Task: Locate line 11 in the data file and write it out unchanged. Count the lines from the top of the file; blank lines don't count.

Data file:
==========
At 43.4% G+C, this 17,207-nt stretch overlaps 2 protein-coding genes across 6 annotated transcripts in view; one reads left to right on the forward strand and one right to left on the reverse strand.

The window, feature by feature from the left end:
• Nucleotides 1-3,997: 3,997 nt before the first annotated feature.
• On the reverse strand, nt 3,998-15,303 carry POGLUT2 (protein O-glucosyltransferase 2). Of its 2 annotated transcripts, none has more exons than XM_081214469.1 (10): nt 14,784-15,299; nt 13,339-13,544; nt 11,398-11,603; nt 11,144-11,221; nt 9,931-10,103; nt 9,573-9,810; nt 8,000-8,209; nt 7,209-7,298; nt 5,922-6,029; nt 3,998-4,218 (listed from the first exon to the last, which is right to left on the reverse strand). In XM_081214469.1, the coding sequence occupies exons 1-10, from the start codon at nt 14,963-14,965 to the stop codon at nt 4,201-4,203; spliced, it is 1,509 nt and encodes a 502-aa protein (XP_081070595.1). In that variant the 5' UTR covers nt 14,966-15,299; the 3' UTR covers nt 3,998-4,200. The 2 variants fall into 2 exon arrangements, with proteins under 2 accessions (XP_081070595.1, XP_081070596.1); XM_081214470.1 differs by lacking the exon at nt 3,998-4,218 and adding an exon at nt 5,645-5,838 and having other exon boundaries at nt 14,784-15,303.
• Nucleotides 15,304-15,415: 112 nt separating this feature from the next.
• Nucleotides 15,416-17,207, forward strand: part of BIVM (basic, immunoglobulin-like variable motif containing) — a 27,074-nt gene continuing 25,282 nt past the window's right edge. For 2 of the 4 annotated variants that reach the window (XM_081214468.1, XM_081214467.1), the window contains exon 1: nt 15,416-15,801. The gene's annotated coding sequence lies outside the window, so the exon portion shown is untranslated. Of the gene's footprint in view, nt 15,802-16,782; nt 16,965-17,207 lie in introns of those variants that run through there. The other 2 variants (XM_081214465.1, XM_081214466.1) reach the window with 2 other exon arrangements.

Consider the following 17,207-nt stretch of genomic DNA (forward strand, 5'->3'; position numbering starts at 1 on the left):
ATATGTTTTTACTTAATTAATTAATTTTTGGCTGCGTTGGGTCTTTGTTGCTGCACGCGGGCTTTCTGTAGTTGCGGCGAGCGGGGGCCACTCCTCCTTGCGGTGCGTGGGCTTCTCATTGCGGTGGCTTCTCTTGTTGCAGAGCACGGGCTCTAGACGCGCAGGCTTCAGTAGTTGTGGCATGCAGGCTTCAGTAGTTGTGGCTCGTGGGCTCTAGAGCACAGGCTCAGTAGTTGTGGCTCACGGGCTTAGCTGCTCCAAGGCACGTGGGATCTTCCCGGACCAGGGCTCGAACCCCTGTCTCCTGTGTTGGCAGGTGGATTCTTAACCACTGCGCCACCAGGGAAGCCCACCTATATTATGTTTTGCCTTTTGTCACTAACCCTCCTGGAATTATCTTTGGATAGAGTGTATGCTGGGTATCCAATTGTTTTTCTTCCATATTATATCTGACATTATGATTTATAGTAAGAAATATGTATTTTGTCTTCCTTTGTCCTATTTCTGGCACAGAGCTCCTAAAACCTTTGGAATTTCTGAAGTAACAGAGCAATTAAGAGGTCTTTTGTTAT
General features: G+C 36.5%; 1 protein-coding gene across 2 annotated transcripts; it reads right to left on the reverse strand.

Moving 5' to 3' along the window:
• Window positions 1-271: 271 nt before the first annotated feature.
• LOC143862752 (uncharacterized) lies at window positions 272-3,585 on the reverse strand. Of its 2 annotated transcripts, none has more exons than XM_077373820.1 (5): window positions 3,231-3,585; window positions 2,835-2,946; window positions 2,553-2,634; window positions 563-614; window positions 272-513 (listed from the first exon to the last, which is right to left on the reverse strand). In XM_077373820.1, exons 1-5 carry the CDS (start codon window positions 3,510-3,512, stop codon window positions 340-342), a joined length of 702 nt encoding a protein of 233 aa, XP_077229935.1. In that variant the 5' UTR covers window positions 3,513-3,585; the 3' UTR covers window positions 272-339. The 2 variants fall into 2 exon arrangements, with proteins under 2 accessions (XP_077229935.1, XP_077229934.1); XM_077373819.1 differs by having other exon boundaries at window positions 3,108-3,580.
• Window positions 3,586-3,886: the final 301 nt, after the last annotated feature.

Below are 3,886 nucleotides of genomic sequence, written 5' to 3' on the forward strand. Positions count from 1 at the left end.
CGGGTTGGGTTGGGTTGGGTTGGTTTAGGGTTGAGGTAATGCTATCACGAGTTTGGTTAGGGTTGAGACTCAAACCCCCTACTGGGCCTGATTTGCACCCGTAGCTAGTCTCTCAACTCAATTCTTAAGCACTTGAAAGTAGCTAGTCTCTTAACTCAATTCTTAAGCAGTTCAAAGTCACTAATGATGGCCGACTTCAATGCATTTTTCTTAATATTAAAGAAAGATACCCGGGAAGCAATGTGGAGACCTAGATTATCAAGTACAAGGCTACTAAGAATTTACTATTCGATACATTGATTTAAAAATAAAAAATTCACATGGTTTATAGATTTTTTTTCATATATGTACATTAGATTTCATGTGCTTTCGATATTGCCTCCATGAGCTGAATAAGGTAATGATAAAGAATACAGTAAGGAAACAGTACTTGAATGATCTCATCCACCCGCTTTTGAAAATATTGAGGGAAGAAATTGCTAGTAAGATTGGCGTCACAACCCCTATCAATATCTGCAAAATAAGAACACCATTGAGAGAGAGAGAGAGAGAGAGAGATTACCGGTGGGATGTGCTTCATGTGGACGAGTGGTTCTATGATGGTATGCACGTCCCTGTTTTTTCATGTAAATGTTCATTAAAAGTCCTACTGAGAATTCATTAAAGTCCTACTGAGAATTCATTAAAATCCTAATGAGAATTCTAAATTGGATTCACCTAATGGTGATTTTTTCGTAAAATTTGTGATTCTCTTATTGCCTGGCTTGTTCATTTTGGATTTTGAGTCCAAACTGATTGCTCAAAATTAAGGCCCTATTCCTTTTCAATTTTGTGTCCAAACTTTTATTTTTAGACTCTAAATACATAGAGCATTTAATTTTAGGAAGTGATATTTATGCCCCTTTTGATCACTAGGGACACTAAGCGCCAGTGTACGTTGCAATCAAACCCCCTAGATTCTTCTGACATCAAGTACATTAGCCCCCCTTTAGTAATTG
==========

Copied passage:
• Window positions 1-271: 271 nt before the first annotated feature.